March 16, 2009
GERALD JOHNSON, APPELLANT,
NEW JERSEY DEPARTMENT OF CORRECTIONS, RESPONDENT.
On appeal from a Final Agency Decision of the New Jersey Department of Corrections.
NOT FOR PUBLICATION WITHOUT THE APPROVAL OF THE APPELLATE DIVISION
Submitted February 24, 2009
Before Judges Winkelstein and Gilroy.
Appellant Gerald Johnson appeals from the Final Decision of the New Jersey Department of Corrections (DOC), finding him guilty of committing prohibited act *.153, stealing (theft), in violation of N.J.A.C. 10A:4-4.1(a). We affirm.
On appeal, appellant argues that the decision of the DOC should be reversed because: (1) the reporting staff member's written statements failed to show his participation in the prohibited act; (2) the DOC's finding that he committed the prohibited act is not supported by credible evidence in the record; and (3) the hearing officer improperly curtailed his opportunity to call witnesses and present evidence in defense of the charge.
Our role in reviewing the decision of an administrative agency is limited. In re Taylor, 158 N.J. 644, 656 (1999); Brady v. Bd. of Review, 152 N.J. 197, 210 (1997). We will not upset the determination of an administrative agency absent a showing that it was arbitrary, capricious, or unreasonable; that it lacked fair support in the evidence; or that it violated legislative policies. In re Musick, 143 N.J. 206, 216 (1996); Henry v. Rahway State Prison, 81 N.J. 571, 579-80 (1980); Campbell v. Dep't of Civil Serv., 39 N.J. 556, 562 (1963). Further, decisions of administrative agencies carry with them a presumption of reasonableness. Newark v. Natural Res. Council, 82 N.J. 530, 539, cert. denied, 449 U.S. 983, 101 S.Ct. 400, 66 L.Ed. 2d 245 (1980). We may not vacate an agency's determination because of doubts as to its wisdom or because the record may support more than one result. See generally De Vitis v. N.J. Racing Comm'n, 202 N.J. Super. 484, 489-90 (App. Div.), certif. denied, 102 N.J. 337 (1985).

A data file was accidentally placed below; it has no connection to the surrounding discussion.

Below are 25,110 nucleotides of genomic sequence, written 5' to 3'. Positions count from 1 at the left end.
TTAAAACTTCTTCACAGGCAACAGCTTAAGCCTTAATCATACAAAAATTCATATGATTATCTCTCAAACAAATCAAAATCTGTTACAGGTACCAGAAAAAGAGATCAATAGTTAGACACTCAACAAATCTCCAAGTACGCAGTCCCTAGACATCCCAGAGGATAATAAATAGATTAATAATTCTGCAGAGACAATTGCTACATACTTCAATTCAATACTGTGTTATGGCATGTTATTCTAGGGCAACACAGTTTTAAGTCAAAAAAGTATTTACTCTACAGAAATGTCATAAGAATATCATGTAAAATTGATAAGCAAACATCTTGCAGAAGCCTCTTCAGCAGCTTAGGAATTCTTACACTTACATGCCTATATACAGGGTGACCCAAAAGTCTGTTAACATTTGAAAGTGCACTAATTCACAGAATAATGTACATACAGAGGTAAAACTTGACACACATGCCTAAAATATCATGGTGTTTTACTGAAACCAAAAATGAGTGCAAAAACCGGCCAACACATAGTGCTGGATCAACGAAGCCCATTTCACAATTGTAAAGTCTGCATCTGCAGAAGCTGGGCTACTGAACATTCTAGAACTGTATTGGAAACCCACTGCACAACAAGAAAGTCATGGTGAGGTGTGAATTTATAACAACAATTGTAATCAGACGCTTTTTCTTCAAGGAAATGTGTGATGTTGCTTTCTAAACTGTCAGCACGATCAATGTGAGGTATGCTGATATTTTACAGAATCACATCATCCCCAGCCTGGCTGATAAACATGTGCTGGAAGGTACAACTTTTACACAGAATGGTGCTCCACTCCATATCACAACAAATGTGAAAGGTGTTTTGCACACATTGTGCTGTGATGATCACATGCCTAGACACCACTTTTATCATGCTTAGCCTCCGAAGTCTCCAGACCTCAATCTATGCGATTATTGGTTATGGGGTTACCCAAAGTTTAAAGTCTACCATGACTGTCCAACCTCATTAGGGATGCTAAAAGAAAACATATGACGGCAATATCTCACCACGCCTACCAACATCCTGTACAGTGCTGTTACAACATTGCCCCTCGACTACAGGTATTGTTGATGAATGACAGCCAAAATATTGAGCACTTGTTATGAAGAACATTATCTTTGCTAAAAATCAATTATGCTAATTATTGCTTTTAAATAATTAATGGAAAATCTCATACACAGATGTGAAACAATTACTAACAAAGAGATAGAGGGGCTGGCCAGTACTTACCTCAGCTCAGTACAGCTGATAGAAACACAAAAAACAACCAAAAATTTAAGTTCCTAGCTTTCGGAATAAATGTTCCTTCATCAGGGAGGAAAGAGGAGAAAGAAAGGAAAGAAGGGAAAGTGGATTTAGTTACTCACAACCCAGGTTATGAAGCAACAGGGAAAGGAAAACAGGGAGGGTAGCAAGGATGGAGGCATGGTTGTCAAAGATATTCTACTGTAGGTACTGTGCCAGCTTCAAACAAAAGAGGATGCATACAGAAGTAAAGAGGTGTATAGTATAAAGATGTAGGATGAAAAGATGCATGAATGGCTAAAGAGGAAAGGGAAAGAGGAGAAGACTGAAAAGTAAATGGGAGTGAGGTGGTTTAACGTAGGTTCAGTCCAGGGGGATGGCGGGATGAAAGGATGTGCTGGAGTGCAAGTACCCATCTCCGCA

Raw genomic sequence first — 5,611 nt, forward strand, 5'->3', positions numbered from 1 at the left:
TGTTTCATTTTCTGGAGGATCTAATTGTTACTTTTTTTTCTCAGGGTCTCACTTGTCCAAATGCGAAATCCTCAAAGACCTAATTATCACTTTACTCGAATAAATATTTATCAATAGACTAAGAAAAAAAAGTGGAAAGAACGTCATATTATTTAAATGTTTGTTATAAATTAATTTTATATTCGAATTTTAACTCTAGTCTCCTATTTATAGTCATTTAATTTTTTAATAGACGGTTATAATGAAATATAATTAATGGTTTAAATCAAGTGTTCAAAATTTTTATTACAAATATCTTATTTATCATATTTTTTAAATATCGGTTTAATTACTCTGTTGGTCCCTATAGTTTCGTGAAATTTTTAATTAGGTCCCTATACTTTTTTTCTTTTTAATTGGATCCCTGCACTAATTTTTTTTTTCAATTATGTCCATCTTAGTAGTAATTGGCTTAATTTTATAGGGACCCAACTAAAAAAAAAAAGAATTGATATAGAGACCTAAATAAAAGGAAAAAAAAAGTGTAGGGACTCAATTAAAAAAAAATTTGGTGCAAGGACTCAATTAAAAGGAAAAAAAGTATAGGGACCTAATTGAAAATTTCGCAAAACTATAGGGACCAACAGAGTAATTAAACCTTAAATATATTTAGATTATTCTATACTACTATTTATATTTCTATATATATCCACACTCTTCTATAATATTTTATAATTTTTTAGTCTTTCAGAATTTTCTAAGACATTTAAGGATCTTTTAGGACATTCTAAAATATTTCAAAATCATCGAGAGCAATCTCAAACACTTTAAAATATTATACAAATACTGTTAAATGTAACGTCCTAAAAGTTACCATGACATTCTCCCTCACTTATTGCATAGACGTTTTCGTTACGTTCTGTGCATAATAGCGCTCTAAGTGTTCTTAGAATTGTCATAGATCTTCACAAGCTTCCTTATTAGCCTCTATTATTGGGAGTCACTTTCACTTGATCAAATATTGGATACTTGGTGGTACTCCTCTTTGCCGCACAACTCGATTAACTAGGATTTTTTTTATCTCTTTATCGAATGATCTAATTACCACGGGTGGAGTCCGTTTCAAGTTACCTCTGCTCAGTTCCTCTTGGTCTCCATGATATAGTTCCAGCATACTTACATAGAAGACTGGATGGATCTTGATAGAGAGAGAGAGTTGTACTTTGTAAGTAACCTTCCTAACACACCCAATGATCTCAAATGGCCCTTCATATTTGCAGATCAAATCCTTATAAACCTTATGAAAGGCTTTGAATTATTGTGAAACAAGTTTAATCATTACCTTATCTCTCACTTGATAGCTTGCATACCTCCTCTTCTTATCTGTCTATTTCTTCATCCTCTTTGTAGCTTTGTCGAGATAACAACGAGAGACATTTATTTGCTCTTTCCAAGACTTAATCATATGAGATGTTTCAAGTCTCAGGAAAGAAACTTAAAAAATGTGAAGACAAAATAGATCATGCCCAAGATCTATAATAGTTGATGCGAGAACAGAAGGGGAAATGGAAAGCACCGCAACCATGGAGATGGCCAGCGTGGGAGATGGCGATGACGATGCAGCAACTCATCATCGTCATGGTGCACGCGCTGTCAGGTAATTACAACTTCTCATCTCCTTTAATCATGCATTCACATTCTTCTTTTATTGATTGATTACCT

We have considered each of appellant's arguments in light of the record and applicable law. We are satisfied that the arguments are without sufficient merit to warrant discussion in a written opinion. R. 2:11-3(e)(1)(E).
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